Joe Denton knows a thing or two about unusual Italian wines. As co-owner of New York’s beloved ‘Ino and ‘Inoteca restaurants, Denton helped select the over 600 wines they serve, many from Italy’s best organic producers. We recently caught up with Joe and he shared with us some of his favorite winemakers, the philosophy behind his wine list and his enthusiasm for biodyanmics (though he concedes the kookiness of the whole cow horn thing).
How many organic wines do you carry at ‘Inoteca?
We try to carry as much as possible. It’s a direction a lot of winemakers are moving towards, from Italy and around the world. Between ‘Inoteca on Third Avenue and the one on the Lower East Side we always have thirty to forty wines that are either organic or biodynamic.
A lot of our winemakers have been practicing organic for many years, but they’re not certified because it costs so much money. And since they’ve already been doing it so long, they don’t always feel they need to spend extra money just to put it on the label.
Do you mark all the organic selections on the wine list?
We don’t, but that might be something to look into because there are definitely a lot more people who are asking which wines are organic and biodynamic. Mostly, people ask for organic, though, because they don’t know what biodynamic means.
Did you seek out organic wines when putting the wine list together?
It just kind of happened. We have around 500 wines at both locations so we were bound to have some that were organic. It’s not like we’re searching for them, but if we like it, we’ll definitely put it on the list.
We try to find wines from every region and to put as many different varietals as possible. And if we have three Montepulcianos on the list we want them all to very different so we can represent all the styles within a single varietal.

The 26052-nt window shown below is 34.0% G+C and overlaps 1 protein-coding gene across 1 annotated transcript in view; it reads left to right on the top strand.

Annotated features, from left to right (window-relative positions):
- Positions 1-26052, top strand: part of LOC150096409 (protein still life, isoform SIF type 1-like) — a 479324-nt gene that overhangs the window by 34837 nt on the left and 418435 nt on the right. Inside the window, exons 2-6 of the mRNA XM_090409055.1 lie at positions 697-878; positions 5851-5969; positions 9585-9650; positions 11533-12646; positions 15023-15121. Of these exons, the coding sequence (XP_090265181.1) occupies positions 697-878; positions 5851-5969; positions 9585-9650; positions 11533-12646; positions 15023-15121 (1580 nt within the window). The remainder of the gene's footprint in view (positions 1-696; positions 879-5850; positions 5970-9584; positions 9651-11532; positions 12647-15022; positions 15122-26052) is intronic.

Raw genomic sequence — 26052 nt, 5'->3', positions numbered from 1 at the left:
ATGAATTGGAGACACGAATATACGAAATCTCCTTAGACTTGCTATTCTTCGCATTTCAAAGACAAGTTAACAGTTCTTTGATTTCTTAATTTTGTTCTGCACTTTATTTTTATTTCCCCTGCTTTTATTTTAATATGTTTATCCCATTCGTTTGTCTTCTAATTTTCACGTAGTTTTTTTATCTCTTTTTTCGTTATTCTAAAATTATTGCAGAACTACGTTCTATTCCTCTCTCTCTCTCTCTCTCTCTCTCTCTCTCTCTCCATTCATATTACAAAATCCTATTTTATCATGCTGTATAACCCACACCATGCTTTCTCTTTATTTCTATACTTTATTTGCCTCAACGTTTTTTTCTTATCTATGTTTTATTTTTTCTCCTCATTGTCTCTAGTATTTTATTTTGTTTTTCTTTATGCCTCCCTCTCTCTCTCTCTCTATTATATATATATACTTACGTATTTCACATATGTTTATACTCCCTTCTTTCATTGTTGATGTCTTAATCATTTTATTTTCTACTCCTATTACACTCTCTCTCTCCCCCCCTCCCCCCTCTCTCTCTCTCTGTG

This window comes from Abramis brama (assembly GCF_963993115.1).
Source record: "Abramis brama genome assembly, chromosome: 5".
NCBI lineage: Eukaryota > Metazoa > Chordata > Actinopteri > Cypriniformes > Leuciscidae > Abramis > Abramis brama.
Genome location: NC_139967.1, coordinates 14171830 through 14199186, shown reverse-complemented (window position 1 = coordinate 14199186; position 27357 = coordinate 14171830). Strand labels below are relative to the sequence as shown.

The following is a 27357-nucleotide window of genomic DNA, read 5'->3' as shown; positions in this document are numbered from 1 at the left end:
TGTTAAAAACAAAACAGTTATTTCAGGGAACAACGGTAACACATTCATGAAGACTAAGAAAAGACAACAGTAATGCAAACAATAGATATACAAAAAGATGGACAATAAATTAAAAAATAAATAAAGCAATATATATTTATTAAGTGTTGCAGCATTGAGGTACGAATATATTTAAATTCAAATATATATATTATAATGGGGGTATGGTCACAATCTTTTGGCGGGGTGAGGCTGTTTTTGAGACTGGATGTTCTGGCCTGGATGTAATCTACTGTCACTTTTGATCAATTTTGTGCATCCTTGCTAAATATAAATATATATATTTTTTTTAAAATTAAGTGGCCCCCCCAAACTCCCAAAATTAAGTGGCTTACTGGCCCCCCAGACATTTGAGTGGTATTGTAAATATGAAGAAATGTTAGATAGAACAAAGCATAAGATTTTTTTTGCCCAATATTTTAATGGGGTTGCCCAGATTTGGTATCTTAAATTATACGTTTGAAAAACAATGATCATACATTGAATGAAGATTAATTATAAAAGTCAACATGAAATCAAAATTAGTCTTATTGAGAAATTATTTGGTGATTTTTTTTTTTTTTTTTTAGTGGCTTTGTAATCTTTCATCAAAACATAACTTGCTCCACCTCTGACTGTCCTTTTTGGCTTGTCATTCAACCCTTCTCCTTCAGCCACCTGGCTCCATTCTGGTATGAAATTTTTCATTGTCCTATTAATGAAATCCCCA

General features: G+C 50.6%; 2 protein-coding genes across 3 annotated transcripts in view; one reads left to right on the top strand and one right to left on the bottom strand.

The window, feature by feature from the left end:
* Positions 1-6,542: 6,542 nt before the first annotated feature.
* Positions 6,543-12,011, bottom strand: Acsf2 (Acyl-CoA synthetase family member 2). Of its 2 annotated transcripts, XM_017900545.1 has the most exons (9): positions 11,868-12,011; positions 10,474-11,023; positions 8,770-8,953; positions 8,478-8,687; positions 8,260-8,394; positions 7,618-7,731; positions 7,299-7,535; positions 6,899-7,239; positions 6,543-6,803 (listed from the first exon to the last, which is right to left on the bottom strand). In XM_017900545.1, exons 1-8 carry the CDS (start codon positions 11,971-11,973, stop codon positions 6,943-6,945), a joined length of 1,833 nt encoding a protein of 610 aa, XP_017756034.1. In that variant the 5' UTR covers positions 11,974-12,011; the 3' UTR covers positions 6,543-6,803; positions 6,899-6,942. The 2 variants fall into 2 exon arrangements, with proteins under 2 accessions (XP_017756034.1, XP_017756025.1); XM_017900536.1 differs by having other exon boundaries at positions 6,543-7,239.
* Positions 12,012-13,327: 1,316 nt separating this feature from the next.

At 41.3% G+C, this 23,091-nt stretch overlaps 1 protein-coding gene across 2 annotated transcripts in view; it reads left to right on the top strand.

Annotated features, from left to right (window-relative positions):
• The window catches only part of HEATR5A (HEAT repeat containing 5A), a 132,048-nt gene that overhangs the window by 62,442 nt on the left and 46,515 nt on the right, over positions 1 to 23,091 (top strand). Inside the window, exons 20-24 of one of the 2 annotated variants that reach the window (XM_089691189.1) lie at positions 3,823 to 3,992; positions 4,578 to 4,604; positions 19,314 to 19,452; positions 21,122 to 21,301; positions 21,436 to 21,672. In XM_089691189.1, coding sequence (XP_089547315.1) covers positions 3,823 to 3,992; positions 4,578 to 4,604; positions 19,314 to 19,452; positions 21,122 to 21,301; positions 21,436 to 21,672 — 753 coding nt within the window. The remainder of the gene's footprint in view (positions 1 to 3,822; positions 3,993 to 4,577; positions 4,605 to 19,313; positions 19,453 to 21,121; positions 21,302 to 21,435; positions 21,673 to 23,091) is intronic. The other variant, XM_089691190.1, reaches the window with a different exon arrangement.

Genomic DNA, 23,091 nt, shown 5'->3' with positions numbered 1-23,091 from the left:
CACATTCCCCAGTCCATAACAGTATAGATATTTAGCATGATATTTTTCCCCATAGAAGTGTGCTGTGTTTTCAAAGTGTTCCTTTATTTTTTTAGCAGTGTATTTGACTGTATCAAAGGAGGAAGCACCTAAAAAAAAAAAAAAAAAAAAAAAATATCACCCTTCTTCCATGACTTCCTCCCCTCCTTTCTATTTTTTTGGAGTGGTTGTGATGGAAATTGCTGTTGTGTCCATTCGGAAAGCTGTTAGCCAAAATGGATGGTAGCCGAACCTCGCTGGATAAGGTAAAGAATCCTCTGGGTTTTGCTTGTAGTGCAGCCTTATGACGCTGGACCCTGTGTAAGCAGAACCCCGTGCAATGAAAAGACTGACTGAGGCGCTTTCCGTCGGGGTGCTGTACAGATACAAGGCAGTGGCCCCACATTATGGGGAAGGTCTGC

Do you have some favorite Italian organic producers?
Castello di Rampolla, a Tuscan winemaker. They make an amazing Chianti. They make Sanmarco. And that’s biodynamic and organic. Edi Kanti from from Friuli makes great white wines like Malvasia. Gravner in Friuli is also amazing. He makes his wine in terracotta vats and buries them in the ground. He does open tank fermentation so his wines have the structure of a much older wine. It has tannins and oxidizing on purpose. It’s a white wine that tastes like a red. It’s really particular, but really fun.
Do you taste a difference between organic and conventional wines?
If I were to try two biodynamic wines and two conventional ones, I don’t know if I’d be able to taste the difference. I’ve never tried before so that could be kind of interesting. Ultimately, all winemakers make their wine differently so I think it’d be difficult to tell.
Do feel like there is a benefit to farming biodynamically as opposed to organically?
I do, just because all of the biodynamic wines I’ve tried have been phenomenal. I think the method of farming does have something to do with it. It may seem a little wacky, with burying the cow horn full of manure in the dirt for a year then spraying your crops with it or harvesting your grapes when the moon is full. It’s all very kooky, but it makes fabulous wine.
Some of Joe’s favorite Italian producers:
Cantine Ceci “La Luna” Lambrusco
2007 Di Giovanna Nerello Mascalese ‘07
Edi Kante Malvasia ‘05
Le Terrazze Sassi Neri Sanmarco
Castello di Rampolla (any vintage)